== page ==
Why We All Fail If We Are Chased for Feedback

Why We All Fail If We Are Chased for Feedback

It is true of life (as well as the specifics of any service industry) that when we do things for people or have them done for us, we have an expectation of when it might need to happen. We could debate the nature of time and relative busyness, but unless there is not an understanding of basic timescales on both part (said or unsaid), tasks could drift off into the ether.


Have a think about the example of getting the dishwasher unloaded in time for the next meal. No one sets a deadline for it, but you know that it needs to be done or the kids will start to adopt your sloppy standards. If they come running down the stairs at dinner time and the plates are still in there, they will delight in giving you their feedback.


“Daddy hasn’t emptied the dishwasher again.”


You must understand that this example isn’t about me – I am one of those hyper-organised types, but work and home life is busy and every now and again you will be given a polite reminder to do something that should really have been done already.


For me, this should be seen as a failure.















People have better things to do than remind you to do things that you have already promised to do, especially if the deadline has long passed. It shouldn’t be the norm.

In recruitment, this is a challenge. We talk to huge numbers of candidates and clients every week and there are often multiple touch points in any given relationship in the recruitment process. At every stage it is the solemn duty of a recruiter to keep people informed of progress. Admittedly you will get the odd keeno candidate who will annoyingly chase you more often than you would like, but as long as you set the expectations, it should be possible to be proactive in letting people know what is going on.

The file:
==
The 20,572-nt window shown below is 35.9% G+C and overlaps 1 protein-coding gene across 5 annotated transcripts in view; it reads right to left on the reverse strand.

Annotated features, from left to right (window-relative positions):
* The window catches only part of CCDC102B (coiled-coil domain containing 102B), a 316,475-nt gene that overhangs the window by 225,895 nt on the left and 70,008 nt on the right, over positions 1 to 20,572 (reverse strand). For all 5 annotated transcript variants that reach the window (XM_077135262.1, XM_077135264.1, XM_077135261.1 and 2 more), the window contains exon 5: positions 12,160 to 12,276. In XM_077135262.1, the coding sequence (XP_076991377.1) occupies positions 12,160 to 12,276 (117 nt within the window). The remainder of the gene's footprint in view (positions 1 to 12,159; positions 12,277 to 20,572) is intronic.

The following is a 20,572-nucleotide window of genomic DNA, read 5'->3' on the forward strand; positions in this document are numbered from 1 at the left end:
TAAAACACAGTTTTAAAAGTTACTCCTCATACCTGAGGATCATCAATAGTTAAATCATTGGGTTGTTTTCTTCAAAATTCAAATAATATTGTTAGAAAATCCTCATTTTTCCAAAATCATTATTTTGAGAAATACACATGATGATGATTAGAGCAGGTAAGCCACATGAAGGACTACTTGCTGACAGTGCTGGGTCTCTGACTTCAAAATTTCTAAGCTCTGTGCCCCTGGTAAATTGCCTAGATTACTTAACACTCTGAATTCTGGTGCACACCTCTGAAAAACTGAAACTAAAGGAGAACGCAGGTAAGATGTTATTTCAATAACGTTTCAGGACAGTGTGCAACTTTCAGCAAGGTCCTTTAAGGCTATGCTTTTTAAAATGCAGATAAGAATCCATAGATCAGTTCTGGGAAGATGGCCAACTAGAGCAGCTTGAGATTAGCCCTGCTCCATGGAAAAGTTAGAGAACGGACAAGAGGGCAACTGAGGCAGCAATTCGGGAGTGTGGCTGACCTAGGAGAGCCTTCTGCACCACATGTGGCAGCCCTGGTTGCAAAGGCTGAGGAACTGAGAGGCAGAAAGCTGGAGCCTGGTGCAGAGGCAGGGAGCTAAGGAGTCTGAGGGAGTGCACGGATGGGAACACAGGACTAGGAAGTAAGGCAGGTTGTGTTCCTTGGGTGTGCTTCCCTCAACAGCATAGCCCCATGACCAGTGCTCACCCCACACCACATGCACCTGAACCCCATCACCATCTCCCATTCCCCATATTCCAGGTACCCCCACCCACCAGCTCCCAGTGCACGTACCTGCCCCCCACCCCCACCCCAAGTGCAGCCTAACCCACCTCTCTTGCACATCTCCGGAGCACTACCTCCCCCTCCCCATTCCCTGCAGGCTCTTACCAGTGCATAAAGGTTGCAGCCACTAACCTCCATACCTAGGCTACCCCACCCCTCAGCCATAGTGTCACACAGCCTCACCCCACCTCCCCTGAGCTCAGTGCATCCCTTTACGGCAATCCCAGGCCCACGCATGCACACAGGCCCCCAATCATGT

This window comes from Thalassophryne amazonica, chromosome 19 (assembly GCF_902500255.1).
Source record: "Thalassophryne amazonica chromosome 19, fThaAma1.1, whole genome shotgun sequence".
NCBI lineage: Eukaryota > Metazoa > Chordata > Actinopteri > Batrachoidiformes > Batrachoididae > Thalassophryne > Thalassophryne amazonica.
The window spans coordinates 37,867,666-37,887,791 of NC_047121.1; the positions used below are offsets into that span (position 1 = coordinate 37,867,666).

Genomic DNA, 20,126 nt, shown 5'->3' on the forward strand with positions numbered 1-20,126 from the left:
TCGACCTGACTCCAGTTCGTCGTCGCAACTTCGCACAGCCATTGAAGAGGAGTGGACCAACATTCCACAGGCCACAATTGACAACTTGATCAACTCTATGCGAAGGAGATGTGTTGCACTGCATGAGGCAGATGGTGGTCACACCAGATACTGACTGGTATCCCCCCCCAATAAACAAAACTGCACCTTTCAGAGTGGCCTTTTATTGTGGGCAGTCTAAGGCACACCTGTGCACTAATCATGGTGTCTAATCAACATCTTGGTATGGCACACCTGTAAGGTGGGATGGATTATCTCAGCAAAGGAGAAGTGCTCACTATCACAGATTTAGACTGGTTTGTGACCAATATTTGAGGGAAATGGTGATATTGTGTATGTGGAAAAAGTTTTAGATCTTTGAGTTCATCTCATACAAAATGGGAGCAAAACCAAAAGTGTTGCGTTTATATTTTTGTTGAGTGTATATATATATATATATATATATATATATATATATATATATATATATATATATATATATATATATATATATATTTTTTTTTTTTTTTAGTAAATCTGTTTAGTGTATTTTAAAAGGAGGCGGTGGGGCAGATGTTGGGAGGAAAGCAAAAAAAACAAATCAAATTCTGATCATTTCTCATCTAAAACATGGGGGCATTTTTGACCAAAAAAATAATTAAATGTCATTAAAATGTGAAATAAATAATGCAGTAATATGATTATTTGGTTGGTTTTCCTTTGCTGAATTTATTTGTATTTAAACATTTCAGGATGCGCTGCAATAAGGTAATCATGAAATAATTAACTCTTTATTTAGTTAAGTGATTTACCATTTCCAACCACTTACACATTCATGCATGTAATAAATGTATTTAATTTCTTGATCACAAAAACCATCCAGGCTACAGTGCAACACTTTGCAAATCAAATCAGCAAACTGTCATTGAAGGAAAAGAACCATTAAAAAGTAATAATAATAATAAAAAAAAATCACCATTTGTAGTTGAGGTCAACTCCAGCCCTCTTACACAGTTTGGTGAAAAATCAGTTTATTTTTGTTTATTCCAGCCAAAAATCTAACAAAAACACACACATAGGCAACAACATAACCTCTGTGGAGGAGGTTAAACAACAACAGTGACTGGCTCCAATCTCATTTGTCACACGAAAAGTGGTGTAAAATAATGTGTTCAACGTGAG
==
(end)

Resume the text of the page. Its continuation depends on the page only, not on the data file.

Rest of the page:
It is the same with running a youth sports team. I coach a local boys rugby team and I always try to keep the parents in the loop about all aspects of their child’s progress. You know that most parents won’t want to “bother” the coach, but this is no excuse to keep them in the dark. The moment they ask whether Rufus has been picked is the moment that you realise that you are not doing your job.

To give a third example, a partner who asks “do you love me?” is a partner who has already mentally drifted away. You have to let your loved ones know that they are loved and although this is not always easy, it is one of the most important bits of feedback that you can give in this life. Hopefully they will feed back to you on a regular basis too!

For me, there is a link between feedback and gratitude. Feedback is the what keeps relationships going and sets the scene for further progress. If we make it part of our routine, it does not have to take a lot of effort. On the other hand, if we build it up into a monumental task, it will seem overwhelming and we won’t do it anywhere near enough.

Giving people feedback is a vital part of where I consider that I am making a difference to people. If I work with you and you would like me to improve in this area, please do let me know. It is something that I really do care about.

If a candidate has to chase for an update, I am not doing my job properly!

Written by Alex Turner, Edited by Paul Drury

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